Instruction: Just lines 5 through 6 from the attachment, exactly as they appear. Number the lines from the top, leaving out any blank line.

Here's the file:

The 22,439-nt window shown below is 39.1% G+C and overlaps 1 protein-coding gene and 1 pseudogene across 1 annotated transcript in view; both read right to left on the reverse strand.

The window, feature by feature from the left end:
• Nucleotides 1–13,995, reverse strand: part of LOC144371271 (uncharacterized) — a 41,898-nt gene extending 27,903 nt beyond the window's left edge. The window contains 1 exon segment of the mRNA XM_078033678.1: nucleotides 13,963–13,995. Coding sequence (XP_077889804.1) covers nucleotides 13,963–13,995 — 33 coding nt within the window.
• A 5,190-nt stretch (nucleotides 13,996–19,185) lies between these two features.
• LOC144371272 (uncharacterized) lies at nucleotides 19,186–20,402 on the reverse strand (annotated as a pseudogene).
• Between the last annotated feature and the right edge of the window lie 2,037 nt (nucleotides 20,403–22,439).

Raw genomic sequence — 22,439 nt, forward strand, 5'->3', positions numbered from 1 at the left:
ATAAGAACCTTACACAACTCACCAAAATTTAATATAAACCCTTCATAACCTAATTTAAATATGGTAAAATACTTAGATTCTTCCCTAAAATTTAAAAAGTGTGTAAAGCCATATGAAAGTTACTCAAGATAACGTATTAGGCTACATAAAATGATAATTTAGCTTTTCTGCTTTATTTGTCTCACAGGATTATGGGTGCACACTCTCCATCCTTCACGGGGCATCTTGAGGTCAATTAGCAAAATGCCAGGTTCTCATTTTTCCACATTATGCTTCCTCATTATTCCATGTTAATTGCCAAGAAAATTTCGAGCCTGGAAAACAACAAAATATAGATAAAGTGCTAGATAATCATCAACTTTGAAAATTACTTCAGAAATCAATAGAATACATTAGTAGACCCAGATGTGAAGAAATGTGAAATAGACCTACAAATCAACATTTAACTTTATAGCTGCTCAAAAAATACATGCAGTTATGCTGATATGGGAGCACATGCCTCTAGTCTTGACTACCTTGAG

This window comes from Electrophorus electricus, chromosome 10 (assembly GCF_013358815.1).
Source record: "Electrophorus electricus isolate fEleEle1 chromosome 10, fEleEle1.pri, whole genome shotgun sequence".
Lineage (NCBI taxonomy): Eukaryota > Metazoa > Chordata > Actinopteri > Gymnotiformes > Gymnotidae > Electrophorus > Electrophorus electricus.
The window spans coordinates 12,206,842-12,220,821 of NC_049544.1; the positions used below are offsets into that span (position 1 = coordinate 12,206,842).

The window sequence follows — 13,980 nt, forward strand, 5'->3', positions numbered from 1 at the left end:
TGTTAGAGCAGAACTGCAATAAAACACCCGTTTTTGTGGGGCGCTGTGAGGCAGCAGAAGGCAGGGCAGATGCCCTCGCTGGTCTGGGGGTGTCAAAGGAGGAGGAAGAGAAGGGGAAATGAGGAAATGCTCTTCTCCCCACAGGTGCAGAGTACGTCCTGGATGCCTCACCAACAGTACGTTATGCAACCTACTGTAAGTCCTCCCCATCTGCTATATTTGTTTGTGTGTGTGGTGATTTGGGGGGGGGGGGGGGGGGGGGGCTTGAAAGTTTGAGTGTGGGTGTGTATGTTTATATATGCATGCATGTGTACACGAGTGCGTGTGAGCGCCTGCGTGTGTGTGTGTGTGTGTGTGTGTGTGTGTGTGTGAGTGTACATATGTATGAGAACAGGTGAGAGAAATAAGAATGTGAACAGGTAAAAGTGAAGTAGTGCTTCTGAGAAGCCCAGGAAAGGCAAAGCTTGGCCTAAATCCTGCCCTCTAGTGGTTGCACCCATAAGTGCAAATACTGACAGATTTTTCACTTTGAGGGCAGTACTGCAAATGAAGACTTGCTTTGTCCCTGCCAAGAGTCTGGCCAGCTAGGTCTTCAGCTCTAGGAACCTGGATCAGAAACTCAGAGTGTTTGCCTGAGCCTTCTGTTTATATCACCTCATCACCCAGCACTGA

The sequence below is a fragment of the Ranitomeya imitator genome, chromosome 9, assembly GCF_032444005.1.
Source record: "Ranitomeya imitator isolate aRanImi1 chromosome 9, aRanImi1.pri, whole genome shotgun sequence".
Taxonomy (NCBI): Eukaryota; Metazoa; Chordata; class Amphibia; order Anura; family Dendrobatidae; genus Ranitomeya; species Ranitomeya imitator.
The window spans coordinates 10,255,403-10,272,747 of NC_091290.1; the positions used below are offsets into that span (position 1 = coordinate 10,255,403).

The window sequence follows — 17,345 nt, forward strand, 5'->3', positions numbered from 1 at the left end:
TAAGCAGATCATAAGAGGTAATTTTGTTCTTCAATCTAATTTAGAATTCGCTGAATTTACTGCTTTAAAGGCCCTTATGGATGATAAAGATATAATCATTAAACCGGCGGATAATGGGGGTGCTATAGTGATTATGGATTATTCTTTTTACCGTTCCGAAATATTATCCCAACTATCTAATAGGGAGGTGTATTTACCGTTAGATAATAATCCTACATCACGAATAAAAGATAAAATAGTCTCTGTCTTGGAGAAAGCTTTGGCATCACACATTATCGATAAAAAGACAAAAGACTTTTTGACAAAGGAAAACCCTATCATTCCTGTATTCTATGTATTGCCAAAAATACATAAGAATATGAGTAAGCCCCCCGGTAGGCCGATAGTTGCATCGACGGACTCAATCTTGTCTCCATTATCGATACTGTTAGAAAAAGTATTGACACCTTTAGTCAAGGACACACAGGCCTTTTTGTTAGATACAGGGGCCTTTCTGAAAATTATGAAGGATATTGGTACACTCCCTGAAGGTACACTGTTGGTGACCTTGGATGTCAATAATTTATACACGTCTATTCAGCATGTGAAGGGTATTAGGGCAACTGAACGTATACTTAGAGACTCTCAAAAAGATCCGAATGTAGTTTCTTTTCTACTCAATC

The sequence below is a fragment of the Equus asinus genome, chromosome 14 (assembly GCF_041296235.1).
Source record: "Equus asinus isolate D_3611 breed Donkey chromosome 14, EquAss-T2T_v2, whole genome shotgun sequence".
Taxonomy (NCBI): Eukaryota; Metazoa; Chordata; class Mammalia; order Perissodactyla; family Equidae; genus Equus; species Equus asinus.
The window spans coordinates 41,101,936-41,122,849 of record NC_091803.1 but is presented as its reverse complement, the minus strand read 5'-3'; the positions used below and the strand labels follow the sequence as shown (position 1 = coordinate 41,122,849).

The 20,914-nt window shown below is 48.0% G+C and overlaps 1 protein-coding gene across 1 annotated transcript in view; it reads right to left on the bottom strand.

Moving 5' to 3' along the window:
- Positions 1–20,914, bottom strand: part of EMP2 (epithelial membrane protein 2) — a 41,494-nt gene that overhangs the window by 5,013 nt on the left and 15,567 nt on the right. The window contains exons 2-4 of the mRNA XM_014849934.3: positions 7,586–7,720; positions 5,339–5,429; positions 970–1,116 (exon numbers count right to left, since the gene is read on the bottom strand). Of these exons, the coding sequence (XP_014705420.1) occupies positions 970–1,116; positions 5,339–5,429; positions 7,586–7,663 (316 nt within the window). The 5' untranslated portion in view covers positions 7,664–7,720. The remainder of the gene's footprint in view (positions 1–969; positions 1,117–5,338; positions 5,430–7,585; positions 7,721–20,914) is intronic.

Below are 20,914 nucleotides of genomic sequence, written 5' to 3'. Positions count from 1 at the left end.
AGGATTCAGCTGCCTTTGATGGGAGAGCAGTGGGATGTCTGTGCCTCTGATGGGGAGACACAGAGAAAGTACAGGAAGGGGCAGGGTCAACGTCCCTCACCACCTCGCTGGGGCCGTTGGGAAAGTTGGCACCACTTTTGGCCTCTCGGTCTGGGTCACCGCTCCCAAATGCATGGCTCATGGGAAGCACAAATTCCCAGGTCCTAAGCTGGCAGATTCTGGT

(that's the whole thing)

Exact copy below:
• LOC144371272 (uncharacterized) lies at nucleotides 19,186–20,402 on the reverse strand (annotated as a pseudogene).
• Between the last annotated feature and the right edge of the window lie 2,037 nt (nucleotides 20,403–22,439).